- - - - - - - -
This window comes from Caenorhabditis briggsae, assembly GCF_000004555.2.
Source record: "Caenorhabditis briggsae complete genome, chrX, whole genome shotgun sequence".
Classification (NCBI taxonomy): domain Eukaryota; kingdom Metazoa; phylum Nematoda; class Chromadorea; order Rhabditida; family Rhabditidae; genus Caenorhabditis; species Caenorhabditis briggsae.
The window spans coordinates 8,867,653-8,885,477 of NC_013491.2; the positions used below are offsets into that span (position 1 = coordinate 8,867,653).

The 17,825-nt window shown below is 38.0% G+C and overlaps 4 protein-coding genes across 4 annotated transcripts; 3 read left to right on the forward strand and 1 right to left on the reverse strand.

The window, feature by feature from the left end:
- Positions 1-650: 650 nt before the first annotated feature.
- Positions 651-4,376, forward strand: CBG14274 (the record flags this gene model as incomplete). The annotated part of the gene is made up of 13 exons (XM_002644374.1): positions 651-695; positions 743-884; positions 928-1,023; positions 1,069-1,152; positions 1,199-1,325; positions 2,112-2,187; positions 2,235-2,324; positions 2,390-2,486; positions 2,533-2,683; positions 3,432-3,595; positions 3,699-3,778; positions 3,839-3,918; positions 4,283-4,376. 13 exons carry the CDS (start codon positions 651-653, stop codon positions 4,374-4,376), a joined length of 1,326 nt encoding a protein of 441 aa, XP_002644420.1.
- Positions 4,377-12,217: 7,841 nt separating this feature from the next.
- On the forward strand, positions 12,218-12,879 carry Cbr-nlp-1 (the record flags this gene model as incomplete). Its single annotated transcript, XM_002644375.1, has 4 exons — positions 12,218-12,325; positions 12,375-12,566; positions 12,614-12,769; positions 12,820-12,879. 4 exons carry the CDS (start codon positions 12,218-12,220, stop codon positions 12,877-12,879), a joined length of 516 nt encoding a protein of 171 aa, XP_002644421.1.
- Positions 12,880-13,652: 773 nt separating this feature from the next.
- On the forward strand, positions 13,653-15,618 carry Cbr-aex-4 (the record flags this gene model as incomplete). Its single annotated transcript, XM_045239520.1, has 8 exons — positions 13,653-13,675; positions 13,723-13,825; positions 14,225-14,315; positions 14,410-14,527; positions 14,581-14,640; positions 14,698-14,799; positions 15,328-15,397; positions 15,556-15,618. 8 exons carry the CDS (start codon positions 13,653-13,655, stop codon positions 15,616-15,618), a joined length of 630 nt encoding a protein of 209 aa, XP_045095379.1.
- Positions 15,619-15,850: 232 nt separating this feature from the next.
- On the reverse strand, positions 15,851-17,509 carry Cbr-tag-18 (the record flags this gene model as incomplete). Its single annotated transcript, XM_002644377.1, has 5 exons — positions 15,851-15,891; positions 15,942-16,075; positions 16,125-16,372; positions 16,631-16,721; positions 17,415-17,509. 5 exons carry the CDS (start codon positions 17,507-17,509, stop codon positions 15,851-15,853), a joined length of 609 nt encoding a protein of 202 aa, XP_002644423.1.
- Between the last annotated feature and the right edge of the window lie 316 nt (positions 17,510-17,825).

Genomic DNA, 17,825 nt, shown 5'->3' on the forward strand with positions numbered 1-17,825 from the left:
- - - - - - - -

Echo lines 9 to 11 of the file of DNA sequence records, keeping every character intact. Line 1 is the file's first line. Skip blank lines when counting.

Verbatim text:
- Positions 4,377-12,217: 7,841 nt separating this feature from the next.
- On the forward strand, positions 12,218-12,879 carry Cbr-nlp-1 (the record flags this gene model as incomplete). Its single annotated transcript, XM_002644375.1, has 4 exons — positions 12,218-12,325; positions 12,375-12,566; positions 12,614-12,769; positions 12,820-12,879. 4 exons carry the CDS (start codon positions 12,218-12,220, stop codon positions 12,877-12,879), a joined length of 516 nt encoding a protein of 171 aa, XP_002644421.1.
- Positions 12,880-13,652: 773 nt separating this feature from the next.